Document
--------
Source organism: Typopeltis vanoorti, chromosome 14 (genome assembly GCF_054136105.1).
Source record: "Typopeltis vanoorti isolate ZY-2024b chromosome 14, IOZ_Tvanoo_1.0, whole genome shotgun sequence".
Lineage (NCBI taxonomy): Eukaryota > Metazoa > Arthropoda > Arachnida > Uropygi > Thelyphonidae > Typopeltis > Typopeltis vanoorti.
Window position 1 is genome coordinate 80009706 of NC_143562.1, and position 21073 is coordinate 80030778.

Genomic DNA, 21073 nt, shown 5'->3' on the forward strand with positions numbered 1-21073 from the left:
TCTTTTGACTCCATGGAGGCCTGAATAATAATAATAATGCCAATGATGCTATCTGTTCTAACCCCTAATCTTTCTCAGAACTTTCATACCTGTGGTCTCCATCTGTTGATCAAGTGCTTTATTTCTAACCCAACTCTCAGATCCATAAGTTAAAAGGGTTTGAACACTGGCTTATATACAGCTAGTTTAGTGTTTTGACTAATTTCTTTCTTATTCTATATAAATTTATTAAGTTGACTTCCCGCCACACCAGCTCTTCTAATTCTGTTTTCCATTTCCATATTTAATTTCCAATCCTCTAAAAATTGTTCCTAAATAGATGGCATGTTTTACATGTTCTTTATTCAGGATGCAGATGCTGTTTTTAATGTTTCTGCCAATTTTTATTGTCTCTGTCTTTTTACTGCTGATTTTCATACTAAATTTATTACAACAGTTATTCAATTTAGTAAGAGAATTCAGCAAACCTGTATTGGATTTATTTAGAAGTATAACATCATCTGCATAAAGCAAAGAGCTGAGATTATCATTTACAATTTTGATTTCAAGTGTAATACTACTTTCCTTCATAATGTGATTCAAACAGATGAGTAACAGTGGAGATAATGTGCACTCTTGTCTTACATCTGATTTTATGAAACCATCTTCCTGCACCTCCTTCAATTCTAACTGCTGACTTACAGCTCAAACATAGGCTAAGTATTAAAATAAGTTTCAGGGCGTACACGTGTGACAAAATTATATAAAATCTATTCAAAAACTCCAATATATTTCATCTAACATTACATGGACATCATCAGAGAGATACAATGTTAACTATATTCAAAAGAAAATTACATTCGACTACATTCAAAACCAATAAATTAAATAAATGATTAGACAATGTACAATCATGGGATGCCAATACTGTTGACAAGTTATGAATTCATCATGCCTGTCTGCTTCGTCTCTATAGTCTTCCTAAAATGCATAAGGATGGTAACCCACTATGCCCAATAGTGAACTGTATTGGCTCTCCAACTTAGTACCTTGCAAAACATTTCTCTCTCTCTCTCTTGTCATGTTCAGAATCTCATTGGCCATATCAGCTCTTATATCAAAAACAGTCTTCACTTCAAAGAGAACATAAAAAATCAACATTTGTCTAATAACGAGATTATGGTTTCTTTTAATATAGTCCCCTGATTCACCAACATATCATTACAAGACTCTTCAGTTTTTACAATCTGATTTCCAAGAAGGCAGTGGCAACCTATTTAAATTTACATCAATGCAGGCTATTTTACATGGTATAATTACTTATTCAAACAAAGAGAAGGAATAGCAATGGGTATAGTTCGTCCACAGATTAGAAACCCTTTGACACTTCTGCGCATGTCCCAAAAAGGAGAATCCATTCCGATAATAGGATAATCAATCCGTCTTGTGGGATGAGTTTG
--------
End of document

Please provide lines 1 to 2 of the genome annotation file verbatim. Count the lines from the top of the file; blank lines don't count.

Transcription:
Source organism: Typopeltis vanoorti, chromosome 14 (genome assembly GCF_054136105.1).
Source record: "Typopeltis vanoorti isolate ZY-2024b chromosome 14, IOZ_Tvanoo_1.0, whole genome shotgun sequence".